CBS Television Distribution Syndication Bible
This information is subject to change and was last updated 07/17/07. THIS PAGE IS IN PROGRESS.
This section is intended to illustrate the different television aspect ratios (picture sizes) depending on 3 factors: aspect ratio of the original program, the size of the TV screen, and whether or not the image has been modified to fit onto a different size TV screen. This is especially relevant when dealing with the available HD masters that have been created from older, evergreen series.
Older TV sets have a 4x3 screen size, which matches an aspect ratio of 1.33 to 1. Older programs were almost always produced in 1.33:1, so they provide a Full Frame image on 4x3 sets. 1.33:1 programs airing on a 16x9 TV will not fill the entire screen unless the picture is altered.
Newer sets (whether High Def or Standard Def) have a wider 16x9 screen size, which matches an aspect ratio of 1.78 to 1. Many recent and current programs are produced in 1.78:1, so they provide a Full Frame image on 16x9 sets. 1.78:1 programs airing on a 4x3 TV will not fit into the screen unless the picture is altered.
The following images were taken from an aspect ratio chart created by ADS. It is limited to television production aspect ratios. The more complete ADS chart, which also includes various theatrical feature aspect ratios, can be found at http://www.adshollywood.com/images/resources/aspect_ratios.pdf.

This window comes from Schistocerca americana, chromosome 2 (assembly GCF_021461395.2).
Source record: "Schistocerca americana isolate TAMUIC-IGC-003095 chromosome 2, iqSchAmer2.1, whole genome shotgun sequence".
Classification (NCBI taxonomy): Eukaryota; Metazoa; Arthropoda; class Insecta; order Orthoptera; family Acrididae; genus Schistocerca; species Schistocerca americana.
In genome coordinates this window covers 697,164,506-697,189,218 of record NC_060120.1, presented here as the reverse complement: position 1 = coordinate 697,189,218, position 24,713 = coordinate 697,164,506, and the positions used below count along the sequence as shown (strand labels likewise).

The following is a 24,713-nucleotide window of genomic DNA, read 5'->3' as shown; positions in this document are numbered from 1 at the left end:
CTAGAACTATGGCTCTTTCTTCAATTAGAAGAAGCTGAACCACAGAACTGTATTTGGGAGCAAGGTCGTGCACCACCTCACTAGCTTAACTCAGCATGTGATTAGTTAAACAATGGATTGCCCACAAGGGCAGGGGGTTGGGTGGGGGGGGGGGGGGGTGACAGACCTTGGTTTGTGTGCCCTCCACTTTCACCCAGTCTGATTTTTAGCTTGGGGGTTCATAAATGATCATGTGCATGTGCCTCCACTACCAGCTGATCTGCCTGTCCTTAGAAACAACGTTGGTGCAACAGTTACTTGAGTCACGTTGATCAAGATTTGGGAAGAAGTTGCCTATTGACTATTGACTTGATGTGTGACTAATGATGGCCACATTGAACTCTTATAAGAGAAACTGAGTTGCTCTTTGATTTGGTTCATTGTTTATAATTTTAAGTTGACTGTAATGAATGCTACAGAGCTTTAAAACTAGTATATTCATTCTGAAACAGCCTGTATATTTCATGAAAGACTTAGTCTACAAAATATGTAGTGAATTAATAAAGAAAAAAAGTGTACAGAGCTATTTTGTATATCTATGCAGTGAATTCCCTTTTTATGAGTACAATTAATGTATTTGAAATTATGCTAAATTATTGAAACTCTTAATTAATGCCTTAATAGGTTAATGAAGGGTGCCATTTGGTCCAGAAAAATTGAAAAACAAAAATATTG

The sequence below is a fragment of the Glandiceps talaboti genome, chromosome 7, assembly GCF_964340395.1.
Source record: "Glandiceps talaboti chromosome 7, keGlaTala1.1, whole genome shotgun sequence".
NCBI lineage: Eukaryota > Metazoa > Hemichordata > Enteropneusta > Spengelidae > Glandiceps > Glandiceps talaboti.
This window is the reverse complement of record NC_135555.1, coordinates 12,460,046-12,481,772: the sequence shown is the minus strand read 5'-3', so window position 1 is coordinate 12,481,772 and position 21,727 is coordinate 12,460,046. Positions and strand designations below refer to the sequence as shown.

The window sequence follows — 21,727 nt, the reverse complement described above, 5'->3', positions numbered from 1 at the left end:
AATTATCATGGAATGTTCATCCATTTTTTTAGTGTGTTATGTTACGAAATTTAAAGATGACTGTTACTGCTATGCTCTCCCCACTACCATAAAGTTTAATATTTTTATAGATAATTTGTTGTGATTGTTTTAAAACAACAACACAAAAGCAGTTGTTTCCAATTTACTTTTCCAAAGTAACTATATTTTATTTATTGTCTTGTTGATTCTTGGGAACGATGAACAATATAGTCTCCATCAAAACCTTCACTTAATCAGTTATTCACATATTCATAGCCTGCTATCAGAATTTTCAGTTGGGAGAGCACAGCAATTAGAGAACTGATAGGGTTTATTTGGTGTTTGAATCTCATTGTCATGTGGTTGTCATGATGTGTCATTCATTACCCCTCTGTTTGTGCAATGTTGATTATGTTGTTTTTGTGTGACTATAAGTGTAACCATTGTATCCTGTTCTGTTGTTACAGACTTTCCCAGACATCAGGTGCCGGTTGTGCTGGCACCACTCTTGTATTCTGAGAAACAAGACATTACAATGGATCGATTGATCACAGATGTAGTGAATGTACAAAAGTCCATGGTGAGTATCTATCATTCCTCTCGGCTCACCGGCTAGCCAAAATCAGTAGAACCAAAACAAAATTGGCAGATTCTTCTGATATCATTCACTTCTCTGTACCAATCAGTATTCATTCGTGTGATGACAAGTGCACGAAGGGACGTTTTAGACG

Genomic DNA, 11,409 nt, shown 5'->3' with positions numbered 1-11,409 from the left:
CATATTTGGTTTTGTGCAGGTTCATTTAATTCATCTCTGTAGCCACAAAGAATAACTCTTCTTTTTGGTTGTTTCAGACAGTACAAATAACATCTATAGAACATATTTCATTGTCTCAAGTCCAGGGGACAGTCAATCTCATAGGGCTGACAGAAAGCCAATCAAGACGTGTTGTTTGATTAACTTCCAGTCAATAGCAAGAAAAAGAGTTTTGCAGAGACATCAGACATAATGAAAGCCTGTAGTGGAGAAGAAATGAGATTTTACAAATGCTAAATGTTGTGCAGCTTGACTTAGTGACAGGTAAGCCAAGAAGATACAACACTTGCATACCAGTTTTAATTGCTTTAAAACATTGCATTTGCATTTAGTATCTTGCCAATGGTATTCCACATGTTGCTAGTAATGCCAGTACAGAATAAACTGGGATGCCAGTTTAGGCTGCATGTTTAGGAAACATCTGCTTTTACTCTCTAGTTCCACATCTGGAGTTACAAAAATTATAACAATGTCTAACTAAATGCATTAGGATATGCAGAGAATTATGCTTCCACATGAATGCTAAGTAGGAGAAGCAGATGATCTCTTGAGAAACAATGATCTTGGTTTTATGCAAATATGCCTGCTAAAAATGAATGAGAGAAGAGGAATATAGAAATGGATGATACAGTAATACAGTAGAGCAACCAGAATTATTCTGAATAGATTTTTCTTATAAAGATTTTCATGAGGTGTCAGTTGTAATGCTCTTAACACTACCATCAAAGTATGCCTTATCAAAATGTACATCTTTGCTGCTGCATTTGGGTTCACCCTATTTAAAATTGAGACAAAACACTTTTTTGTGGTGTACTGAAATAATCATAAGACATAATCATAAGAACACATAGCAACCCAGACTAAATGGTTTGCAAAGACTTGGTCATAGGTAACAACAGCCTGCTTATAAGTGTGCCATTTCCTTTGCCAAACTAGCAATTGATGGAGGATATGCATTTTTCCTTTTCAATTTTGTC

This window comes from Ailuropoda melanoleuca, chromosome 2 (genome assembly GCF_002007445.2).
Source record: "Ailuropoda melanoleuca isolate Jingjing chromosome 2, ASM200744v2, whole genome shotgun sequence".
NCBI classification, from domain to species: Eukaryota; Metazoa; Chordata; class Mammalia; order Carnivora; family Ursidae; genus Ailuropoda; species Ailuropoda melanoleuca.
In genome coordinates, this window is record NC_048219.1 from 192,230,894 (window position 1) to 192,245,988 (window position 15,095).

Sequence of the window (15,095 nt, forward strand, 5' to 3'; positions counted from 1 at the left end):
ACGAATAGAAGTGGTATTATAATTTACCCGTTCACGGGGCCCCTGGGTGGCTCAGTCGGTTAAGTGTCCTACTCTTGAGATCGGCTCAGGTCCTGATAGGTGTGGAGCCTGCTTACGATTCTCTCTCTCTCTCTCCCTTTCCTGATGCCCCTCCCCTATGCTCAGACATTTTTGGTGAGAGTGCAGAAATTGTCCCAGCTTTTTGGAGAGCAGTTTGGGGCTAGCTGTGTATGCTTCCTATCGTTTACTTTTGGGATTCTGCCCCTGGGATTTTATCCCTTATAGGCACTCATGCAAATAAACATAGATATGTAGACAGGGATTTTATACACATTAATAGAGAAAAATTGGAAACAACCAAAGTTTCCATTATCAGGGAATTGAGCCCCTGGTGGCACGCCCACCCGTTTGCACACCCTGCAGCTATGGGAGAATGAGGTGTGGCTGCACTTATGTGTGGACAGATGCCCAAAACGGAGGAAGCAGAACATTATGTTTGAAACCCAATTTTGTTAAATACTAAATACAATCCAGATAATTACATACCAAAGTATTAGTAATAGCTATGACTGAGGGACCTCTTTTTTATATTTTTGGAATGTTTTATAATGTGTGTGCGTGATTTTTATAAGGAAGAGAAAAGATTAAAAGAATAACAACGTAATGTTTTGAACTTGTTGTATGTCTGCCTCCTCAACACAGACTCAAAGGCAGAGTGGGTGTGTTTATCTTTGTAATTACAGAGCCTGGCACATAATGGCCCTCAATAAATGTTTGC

1) This set of 3 images is for a program originally produced in 1.33:1 aspect ratio for a 4x3 TV set.
1a) Full Frame: This is how the unaltered image appears on a 4x3 TV set.
1b) Pillar Box: This is one way to alter the image for a 16x9 TV set. All of the original image is displayed, leaving black mattes on the left and right of the screen.
1c) Tilt & Scan: This is another way to alter the image for a 16x9 TV set. Using Tilt & Scan, portions of the image at the top and the bottom have been cropped. This is usually a manual process for older shows produced in 1.33:1, since framing will change enough from scene to scene that a single setting will crop titles, characters or other necessary picture information.